Simplify 1 / (1+a^n) + 1/(1+a^-n)

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Simplify 1 / (1+a^n) + 1/(1+a^-n)

Mathematics
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At vero eos et accusamus et iusto odio dignissimos ducimus qui blanditiis praesentium voluptatum deleniti atque corrupti quos dolores et quas molestias excepturi sint occaecati cupiditate non provident, similique sunt in culpa qui officia deserunt mollitia animi, id est laborum et dolorum fuga. Et harum quidem rerum facilis est et expedita distinctio. Nam libero tempore, cum soluta nobis est eligendi optio cumque nihil impedit quo minus id quod maxime placeat facere possimus, omnis voluptas assumenda est, omnis dolor repellendus. Itaque earum rerum hic tenetur a sapiente delectus, ut aut reiciendis voluptatibus maiores alias consequatur aut perferendis doloribus asperiores repellat.

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hint: multiply that second fraction by a^n/a^n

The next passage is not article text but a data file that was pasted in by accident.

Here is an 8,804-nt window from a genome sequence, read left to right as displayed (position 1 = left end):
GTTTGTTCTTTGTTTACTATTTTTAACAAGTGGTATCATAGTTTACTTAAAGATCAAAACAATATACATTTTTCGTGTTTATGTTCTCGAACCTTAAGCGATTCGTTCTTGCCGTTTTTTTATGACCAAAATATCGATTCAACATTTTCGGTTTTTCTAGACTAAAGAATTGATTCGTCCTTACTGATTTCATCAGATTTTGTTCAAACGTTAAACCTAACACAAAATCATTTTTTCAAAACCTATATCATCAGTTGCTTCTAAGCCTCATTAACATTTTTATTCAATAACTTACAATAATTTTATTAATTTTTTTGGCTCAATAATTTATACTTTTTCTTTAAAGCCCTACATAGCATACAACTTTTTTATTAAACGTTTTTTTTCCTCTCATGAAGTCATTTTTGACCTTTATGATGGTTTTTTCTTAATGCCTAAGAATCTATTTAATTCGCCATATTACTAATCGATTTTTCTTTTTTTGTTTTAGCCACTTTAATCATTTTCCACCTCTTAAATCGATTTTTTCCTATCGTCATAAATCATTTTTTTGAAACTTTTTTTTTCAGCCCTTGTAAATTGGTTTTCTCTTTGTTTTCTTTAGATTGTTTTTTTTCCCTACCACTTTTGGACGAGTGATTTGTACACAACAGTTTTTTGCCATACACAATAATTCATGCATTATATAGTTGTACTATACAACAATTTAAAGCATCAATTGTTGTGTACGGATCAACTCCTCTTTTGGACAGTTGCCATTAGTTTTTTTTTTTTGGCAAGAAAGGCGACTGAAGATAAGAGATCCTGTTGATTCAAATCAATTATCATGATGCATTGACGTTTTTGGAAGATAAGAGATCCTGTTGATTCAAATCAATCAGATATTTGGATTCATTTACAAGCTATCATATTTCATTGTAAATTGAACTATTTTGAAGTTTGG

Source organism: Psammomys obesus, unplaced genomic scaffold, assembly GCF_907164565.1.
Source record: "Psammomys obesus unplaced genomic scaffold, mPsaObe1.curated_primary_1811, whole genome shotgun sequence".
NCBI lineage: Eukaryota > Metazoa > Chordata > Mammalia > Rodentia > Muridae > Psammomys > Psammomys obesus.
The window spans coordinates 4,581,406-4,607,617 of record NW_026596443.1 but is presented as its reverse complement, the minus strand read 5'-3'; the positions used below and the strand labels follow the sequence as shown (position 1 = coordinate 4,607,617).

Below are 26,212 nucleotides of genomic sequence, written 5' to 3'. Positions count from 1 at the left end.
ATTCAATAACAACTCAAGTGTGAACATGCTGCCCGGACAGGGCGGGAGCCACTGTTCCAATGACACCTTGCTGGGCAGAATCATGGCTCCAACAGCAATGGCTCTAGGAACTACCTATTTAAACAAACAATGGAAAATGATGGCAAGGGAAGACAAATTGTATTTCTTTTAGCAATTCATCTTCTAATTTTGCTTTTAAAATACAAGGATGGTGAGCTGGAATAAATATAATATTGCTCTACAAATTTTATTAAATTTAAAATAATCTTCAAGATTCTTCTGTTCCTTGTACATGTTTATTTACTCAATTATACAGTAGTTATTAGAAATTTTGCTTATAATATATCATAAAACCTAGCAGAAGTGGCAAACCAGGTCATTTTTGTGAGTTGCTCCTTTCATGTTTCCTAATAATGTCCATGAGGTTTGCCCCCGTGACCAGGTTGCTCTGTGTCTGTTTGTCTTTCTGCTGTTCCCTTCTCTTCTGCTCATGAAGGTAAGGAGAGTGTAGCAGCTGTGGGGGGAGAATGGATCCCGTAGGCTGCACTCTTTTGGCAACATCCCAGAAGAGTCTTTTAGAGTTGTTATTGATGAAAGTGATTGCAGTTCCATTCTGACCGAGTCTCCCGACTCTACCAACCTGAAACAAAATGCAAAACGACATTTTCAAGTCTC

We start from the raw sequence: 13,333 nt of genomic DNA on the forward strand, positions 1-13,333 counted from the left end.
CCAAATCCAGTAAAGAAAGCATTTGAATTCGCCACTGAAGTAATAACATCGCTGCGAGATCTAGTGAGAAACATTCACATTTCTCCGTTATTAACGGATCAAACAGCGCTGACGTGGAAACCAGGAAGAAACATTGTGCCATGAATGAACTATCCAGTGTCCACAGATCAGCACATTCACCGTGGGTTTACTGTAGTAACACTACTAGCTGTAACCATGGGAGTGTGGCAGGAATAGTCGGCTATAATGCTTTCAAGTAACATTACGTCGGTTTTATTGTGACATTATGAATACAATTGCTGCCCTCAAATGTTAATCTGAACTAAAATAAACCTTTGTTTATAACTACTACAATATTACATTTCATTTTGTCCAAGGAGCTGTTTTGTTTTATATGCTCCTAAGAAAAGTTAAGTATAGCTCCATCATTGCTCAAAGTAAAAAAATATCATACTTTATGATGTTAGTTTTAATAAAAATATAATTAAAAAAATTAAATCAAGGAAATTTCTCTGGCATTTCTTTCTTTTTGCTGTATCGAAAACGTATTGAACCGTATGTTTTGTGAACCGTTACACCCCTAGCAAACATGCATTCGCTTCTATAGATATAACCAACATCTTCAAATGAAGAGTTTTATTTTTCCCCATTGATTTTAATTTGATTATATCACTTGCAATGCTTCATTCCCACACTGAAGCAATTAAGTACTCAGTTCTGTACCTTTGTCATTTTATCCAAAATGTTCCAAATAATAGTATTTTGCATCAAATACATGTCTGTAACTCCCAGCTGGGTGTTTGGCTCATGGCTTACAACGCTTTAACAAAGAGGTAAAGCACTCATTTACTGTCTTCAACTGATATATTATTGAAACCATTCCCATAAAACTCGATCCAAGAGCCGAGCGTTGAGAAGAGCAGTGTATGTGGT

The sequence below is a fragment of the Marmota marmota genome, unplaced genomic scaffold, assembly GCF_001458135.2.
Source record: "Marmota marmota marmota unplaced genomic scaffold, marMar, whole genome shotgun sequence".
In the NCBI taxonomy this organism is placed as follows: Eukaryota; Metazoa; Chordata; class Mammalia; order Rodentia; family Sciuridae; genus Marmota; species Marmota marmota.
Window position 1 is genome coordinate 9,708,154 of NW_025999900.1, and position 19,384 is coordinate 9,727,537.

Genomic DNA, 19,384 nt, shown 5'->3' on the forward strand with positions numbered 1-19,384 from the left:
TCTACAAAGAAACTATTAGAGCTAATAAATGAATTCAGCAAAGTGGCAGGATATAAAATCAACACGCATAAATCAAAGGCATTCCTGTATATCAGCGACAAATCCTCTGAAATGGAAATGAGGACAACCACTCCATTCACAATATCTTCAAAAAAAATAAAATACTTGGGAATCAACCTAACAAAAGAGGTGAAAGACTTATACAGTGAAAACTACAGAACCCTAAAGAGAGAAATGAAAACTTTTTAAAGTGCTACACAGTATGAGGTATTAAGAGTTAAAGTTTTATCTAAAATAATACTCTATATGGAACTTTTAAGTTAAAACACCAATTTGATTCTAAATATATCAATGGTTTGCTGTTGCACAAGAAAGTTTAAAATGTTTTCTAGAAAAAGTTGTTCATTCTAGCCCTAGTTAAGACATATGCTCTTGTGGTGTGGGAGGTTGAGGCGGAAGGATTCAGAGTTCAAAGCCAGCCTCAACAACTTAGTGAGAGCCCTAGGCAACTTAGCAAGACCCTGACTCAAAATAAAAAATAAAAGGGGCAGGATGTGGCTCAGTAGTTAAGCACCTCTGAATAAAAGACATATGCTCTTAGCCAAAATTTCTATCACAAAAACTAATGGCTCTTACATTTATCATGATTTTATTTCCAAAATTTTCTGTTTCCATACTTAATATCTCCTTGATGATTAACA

Thanks but does it cancel out th denominater for the second fraction
\[1 \cdot a_n=? \\ (1+a^{-n}) \cdot a_n=1 \cdot a_n +a^{-n} \cdot a^{n} =?\]

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Other answers:

Wouldn't it be 1+a as the denimontar
those one n's were suppose to be exponents (not subscipts)
\[1 \cdot a^n=a^n \\ (1+a^{-n}) \cdot a^n=1 \cdot a^n+a^{-n} a^{n} \text{ by distributive law } \\ \text{ now do you know law of exponents? }\]
if you have the same base and you are multiplying what do you do with the exponents ?
Add
\[(1+a^{-n})a^n=a^n+a^{-n+n}=?\]
-n+n=?
0
right and a^0=?
One
\[\frac{1}{1+a^{n}}+\frac{a^n}{1+a^{n}}=?\]
you see you have the same denominator
now you can write as one fraction
\[\frac{1+a^{n}}{1+a^{n}}=?\]
1
right and this is of coursing assuming a>0
a could be less than 0 depending on n we could say a lot about the domain restrictions lol
but I'm sure they are just looking for 1
Ok tysm
np

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